Rumbleverse is the latest entry in a seemingly endless list of free-to-play battle royale games. However, this latest spin on the aging format is more creative and interesting than I expected, as Rumbleverse ditches the usual SMGs, shotguns, and grenades for wrestling grapples, melee combos, and high-flying elbow drops. The real secret here is that this is really a fighting game, which might explain why I really suck at it. But as a testament to how much fun I’m having, I want to get better.
Rumbleverse hit consoles and PC on August 11 after a few rounds of beta tests. Though published by Fortnite devs Epic Games, Rumbleverse is developed by Iron Galaxy, a studio with a long and respected history of creating really good fighting games like Dive Kick and Killer Instinct. And with that in mind, it makes a lot of sense that Iron Galaxy’s take on a cartoony battle royale chooses fists and kicks over snipers rifles and RPGs.
On paper it all sounded a bit odd, like a weird experiment that might not work. But after playing Rumbleverse on and off for the last few weeks since launch, I’ve grown to really like the game, even if I still haven’t won a single match.
The basic setup should be familiar to anyone who’s played any other battle royale. A large number of players (in this case 40) drop onto an island covered in buildings, tunnels, open areas, and loot. Then they scrounge for supplies while fighting other players to survive and ultimately be the last one standing.
The big difference in Rumbleverse is that you aren’t searching around for guns or armor or ammo. Instead, you find new moves to equip while also searching for melee objects like chairs and stat-boosting potions that let you do more damage, take more damage, or run faster and longer.
When you finally stumble (or leap) onto another player, the game’s combat shines, even if it has a larger learning curve than most shooters. In Rumbleverse you can block, smack, punch, grab, counter, charge, and dive. All of these moves have a priority, and higher-priority maneuvers will win against lower-priority ones. For example, if you grab someone and pull off a special, and they chop your chest with a basic smack, then they’ll win that fight. But if they try to block and you go for that special grab again, you’ll break their block and fling them into the air or against a wall.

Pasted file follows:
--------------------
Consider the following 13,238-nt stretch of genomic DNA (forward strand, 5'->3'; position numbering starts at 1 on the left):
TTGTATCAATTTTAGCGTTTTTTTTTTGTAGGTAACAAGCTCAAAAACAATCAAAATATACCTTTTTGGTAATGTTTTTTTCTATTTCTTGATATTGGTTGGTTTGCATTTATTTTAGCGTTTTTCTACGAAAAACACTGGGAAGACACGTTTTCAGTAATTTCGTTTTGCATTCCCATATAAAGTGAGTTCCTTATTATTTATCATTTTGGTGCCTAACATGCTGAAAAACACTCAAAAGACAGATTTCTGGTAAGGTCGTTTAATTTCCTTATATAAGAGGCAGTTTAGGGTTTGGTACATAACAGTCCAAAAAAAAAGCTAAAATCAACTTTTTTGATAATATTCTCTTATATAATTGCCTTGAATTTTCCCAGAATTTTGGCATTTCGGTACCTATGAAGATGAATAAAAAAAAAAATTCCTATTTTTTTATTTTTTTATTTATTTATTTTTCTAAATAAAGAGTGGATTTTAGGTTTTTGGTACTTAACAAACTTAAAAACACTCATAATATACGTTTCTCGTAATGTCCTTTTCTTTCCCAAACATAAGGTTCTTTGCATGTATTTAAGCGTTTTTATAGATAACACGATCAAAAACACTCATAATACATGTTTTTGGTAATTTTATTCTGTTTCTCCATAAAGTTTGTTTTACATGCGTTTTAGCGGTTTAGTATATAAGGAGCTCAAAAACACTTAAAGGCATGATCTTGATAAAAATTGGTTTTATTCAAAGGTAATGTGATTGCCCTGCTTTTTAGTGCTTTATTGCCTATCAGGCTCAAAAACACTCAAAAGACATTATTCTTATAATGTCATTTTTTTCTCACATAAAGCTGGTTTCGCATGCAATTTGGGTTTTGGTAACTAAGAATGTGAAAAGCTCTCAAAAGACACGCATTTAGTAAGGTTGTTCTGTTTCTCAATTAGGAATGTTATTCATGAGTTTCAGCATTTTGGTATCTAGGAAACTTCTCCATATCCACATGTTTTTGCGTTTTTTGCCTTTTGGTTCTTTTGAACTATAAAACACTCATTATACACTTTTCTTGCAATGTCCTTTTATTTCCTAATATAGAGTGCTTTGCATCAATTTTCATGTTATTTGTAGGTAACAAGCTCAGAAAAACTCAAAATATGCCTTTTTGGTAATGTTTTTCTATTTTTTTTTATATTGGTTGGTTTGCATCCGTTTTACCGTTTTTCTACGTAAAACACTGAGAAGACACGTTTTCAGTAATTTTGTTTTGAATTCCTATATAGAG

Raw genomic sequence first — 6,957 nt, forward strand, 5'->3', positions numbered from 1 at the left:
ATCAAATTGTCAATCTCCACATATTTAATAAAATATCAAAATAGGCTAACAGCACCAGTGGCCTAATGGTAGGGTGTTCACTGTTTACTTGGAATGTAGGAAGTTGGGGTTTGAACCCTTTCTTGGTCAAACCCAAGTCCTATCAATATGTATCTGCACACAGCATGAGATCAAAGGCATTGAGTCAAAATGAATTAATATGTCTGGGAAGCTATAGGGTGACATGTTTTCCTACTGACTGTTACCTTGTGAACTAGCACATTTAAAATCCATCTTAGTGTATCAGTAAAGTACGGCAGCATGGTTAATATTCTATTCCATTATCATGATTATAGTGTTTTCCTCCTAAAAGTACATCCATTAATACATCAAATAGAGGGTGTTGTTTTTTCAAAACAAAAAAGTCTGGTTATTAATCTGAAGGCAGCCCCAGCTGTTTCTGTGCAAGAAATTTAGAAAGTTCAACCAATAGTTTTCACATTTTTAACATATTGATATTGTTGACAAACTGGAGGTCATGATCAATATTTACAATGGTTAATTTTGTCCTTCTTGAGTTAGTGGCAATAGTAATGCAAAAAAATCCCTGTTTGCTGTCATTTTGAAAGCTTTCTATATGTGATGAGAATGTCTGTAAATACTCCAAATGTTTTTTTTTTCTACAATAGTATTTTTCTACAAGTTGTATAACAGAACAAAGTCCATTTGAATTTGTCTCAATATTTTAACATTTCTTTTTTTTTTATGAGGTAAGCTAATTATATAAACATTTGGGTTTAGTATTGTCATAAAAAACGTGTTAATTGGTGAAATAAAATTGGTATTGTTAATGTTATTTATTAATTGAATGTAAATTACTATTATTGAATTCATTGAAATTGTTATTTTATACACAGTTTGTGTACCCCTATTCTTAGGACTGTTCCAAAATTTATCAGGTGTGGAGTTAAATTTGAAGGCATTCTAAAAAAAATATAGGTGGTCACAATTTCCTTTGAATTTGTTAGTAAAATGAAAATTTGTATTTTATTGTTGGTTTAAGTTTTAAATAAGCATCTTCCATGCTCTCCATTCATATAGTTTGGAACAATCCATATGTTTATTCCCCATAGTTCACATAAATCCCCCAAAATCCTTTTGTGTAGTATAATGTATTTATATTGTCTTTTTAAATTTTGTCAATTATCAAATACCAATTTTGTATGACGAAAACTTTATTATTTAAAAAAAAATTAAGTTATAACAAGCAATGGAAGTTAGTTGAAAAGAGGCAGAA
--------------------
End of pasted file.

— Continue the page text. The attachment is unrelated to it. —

You have to master this unusual dance of punching, dodging, blocking to get good at Rumbleverse, and while I’m able to win flights, I’ve not been able to stay alive long enough to win. (My best match result so far was second place, which was nice, but still not a win!)
Your instinct will be to immediately try to spam attacks or specials, but don’t do that. The key is to treat fights like wrestling matches that you might see on TV. There will be pauses as both enemies reevaluate the situation and decide what to do next. In these moments, the combat mechanics of Rumbleverse shine, and feel both really good and really different from what you find in Fortnite or PUBG.
Where Rumbleverse currently stumbles is in the bits surrounding the action. Dropping into a match, grabbing a chair, and slamming it down on someone from the top of a skyscraper is awesome. That part works wonderfully. But outside of matches, menus are a bit confusing and annoying to use, and the challenge system feels woefully slim compared to Fortnite. And while it seems unfair to compare a brand-new game with one of the juggernauts of the genre, it’s clear that Rumbleverse is heavily inspired by Fortnite in a lot of ways. So hopefully, as the game finds an audience and grows, its challenges and missions will also get better and give players more to do during matches beyond basic things like “climb a lot” or “heal a certain amount.”
Even though I sort of suck at Rumbleverse and I find its challenge system a bit anemic at the moment, I’m still excited to load it back up and play some more. There are so many good (and bad) battle royale shooters out there in 2022. But a really good, colorful, and exciting wrestling-themed battle royale—with solid body shape diversity, no less—is a nice thing to have. I hope the game sticks around and gets future seasons with more content, quests, and challenges that can help make the game even more enjoyable, even for crappy fighters like myself.